Fame, Spotlight, Writing

Hemingway’s Long Game

He thought about alone in Constantinople that time, having quarrelled in Paris before he had gone out. He had whored the whole time and then, when it was over, and he had failed to kill his loneliness, but only made it worse, he had written her, the first one, the one who left him, a letter telling her how he had never been able to kill it…

—Ernest Hemingway, The Snows of Kilimanjaro

What would it take to write that story?

The main character is an American writer who lives in Paris with his lover. They drink heavily and travel on sporting trips in exotic places. An interesting character.

Except the author, too, is an American writer who lives in Paris with his lover, drinking heavily and going sporting.

And he writes about his, er, the character’s trip to go whoring after a fight with her, and writing to the ex he still loves, before coming home and saying nothing of it.

Saying nothing, but writing it, and didn’t his lover ever read it?

And did it break her heart to know?


There are always times when the truth can hurt. More than once, when I’ve mentioned someone on this blog—and thought I was only reporting, matter-of-fact, what was said or done—they told me they didn’t like how they were “portrayed.”

Does a future girlfriend want to read about my past love? Did my mom want to read that I contemplate my death?

There is a collision of worlds that happens here, and in any responsible blog.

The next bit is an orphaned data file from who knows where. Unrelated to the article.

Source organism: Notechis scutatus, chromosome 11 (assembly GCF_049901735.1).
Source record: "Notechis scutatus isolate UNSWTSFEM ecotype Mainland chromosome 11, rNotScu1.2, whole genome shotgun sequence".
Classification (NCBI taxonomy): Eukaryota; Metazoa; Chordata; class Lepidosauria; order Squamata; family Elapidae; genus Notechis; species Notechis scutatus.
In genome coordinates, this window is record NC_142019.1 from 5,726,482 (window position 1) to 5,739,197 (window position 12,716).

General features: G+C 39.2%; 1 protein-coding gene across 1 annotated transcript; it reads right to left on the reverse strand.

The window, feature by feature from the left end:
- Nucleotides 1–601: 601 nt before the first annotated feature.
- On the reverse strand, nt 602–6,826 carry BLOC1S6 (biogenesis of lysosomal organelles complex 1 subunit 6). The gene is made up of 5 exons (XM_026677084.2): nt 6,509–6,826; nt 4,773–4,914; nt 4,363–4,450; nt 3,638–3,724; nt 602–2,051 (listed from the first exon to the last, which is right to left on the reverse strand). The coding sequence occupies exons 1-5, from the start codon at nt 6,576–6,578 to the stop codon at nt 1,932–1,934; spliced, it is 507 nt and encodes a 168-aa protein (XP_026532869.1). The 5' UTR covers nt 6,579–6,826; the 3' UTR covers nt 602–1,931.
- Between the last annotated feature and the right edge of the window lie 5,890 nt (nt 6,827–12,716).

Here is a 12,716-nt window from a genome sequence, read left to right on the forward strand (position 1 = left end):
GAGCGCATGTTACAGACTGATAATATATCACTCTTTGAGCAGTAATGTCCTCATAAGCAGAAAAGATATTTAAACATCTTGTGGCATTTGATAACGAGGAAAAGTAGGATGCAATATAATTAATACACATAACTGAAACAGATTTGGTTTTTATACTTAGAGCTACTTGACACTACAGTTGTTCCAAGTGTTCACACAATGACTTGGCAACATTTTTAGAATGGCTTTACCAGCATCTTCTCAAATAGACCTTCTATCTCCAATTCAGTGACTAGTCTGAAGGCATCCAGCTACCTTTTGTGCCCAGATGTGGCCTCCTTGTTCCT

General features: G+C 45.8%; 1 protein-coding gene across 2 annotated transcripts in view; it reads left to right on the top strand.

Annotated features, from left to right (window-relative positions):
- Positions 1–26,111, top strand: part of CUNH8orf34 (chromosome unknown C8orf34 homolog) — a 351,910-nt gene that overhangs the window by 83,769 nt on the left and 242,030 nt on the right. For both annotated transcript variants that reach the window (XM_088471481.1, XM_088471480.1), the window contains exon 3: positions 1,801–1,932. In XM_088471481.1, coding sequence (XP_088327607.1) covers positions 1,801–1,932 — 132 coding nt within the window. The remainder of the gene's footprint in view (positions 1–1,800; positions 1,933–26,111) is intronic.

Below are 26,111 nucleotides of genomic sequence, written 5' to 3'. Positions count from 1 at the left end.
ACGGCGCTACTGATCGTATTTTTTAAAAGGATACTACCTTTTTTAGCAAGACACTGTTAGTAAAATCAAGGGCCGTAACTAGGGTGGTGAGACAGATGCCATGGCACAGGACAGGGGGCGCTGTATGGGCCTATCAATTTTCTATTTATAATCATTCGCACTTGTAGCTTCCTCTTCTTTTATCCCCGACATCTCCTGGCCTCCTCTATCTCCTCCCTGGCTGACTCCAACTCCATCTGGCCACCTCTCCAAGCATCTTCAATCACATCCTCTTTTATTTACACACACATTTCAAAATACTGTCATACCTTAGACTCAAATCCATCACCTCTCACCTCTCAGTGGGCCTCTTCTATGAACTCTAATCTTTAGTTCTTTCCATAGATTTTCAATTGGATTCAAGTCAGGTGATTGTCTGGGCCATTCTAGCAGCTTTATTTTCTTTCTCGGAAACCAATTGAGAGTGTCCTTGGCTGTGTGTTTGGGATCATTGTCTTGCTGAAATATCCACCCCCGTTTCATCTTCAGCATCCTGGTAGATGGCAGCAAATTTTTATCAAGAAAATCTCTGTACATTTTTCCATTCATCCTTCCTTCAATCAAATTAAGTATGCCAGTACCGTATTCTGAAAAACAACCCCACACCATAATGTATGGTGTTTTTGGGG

When it hurts it’s the author’s fault.

The Long Game

I play for the long game. I’d rather write something great than keep everyone happy.

In all his writing, Hemingway chose to be canny and blunt. He lays out the people around him exactly as he sees them: their faults as well as their virtues, but mostly their faults. His stories are thinly masked extractions from his own life. The characters represent the individuals or types he knew, and his opinions are clear.

It led to a rough life for Hemingway. The drinking, the war, and everything else helped too—but his series of shattered relationships certainly weren’t made easier by publishing exactly what he thought of them.


Those relationships are done now. The people who were hurt, all dead. Hemingway lived his personal tragedy and his time in the starring role is done.

Long after those feelings are buried, his books remain and his name stays great. He had such a sharp eye for human psychology, and said things so clearly and honestly, that it speaks to us. His stories shake you to the core because you know the people in them. You know them, and you find yourself, too.

He speaks with an honesty most writers are afraid of.

How should a blogger talk about their friends, family, and the people they meet? What do you think? Is writing something truthful and powerful worth it, if it hurts people’s feelings?

How much of your potential do you censor for others?